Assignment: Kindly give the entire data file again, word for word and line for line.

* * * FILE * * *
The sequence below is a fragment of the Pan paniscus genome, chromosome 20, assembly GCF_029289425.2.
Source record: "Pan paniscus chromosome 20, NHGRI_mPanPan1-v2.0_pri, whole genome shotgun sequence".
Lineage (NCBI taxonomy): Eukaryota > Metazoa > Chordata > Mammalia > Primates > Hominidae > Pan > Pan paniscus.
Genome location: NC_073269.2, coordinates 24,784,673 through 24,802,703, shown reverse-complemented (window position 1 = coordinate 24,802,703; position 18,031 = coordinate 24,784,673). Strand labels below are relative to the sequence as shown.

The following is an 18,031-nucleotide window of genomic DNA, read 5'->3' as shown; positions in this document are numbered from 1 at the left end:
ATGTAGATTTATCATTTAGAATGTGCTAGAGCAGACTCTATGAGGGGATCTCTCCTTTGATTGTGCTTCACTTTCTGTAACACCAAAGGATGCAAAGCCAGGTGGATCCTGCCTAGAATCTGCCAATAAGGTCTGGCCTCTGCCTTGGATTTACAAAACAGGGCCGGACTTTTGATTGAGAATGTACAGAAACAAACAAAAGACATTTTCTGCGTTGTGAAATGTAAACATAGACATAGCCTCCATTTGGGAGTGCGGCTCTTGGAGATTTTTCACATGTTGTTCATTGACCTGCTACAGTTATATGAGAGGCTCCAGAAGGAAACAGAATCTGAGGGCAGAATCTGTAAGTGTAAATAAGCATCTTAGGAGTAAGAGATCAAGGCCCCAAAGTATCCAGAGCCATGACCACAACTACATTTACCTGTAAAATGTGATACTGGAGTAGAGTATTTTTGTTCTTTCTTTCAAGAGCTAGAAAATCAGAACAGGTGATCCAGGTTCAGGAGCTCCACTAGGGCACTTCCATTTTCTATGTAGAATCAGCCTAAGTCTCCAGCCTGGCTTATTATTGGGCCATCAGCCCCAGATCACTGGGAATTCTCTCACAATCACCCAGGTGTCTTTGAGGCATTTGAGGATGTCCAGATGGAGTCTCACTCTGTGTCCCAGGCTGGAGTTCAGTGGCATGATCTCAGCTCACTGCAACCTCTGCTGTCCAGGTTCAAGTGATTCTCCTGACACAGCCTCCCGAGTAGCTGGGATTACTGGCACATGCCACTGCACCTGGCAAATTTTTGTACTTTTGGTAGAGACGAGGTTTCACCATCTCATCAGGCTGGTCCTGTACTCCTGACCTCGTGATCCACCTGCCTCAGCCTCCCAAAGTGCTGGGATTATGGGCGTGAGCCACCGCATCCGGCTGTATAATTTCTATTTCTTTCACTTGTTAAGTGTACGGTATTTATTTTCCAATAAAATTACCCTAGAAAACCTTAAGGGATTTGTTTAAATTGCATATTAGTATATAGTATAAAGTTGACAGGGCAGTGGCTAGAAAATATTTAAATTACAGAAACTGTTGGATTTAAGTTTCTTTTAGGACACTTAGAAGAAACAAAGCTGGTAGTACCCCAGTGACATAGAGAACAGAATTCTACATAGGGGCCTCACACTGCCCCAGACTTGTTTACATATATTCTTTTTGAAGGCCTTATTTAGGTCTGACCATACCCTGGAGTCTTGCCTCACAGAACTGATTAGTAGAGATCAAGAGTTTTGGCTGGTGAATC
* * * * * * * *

The sequence below is a fragment of the Pan paniscus genome, chromosome 20, assembly GCF_029289425.2.
Source record: "Pan paniscus chromosome 20, NHGRI_mPanPan1-v2.0_pri, whole genome shotgun sequence".
Lineage (NCBI taxonomy): Eukaryota > Metazoa > Chordata > Mammalia > Primates > Hominidae > Pan > Pan paniscus.
Genome location: NC_073269.2, coordinates 24,784,673 through 24,802,703, shown reverse-complemented (window position 1 = coordinate 24,802,703; position 18,031 = coordinate 24,784,673). Strand labels below are relative to the sequence as shown.

The following is an 18,031-nucleotide window of genomic DNA, read 5'->3' as shown; positions in this document are numbered from 1 at the left end:
ATGTAGATTTATCATTTAGAATGTGCTAGAGCAGACTCTATGAGGGGATCTCTCCTTTGATTGTGCTTCACTTTCTGTAACACCAAAGGATGCAAAGCCAGGTGGATCCTGCCTAGAATCTGCCAATAAGGTCTGGCCTCTGCCTTGGATTTACAAAACAGGGCCGGACTTTTGATTGAGAATGTACAGAAACAAACAAAAGACATTTTCTGCGTTGTGAAATGTAAACATAGACATAGCCTCCATTTGGGAGTGCGGCTCTTGGAGATTTTTCACATGTTGTTCATTGACCTGCTACAGTTATATGAGAGGCTCCAGAAGGAAACAGAATCTGAGGGCAGAATCTGTAAGTGTAAATAAGCATCTTAGGAGTAAGAGATCAAGGCCCCAAAGTATCCAGAGCCATGACCACAACTACATTTACCTGTAAAATGTGATACTGGAGTAGAGTATTTTTGTTCTTTCTTTCAAGAGCTAGAAAATCAGAACAGGTGATCCAGGTTCAGGAGCTCCACTAGGGCACTTCCATTTTCTATGTAGAATCAGCCTAAGTCTCCAGCCTGGCTTATTATTGGGCCATCAGCCCCAGATCACTGGGAATTCTCTCACAATCACCCAGGTGTCTTTGAGGCATTTGAGGATGTCCAGATGGAGTCTCACTCTGTGTCCCAGGCTGGAGTTCAGTGGCATGATCTCAGCTCACTGCAACCTCTGCTGTCCAGGTTCAAGTGATTCTCCTGACACAGCCTCCCGAGTAGCTGGGATTACTGGCACATGCCACTGCACCTGGCAAATTTTTGTACTTTTGGTAGAGACGAGGTTTCACCATCTCATCAGGCTGGTCCTGTACTCCTGACCTCGTGATCCACCTGCCTCAGCCTCCCAAAGTGCTGGGATTATGGGCGTGAGCCACCGCATCCGGCTGTATAATTTCTATTTCTTTCACTTGTTAAGTGTACGGTATTTATTTTCCAATAAAATTACCCTAGAAAACCTTAAGGGATTTGTTTAAATTGCATATTAGTATATAGTATAAAGTTGACAGGGCAGTGGCTAGAAAATATTTAAATTACAGAAACTGTTGGATTTAAGTTTCTTTTAGGACACTTAGAAGAAACAAAGCTGGTAGTACCCCAGTGACATAGAGAACAGAATTCTACATAGGGGCCTCACACTGCCCCAGACTTGTTTACATATATTCTTTTTGAAGGCCTTATTTAGGTCTGACCATACCCTGGAGTCTTGCCTCACAGAACTGATTAGTAGAGATCAAGAGTTTTGGCTGGTGAATC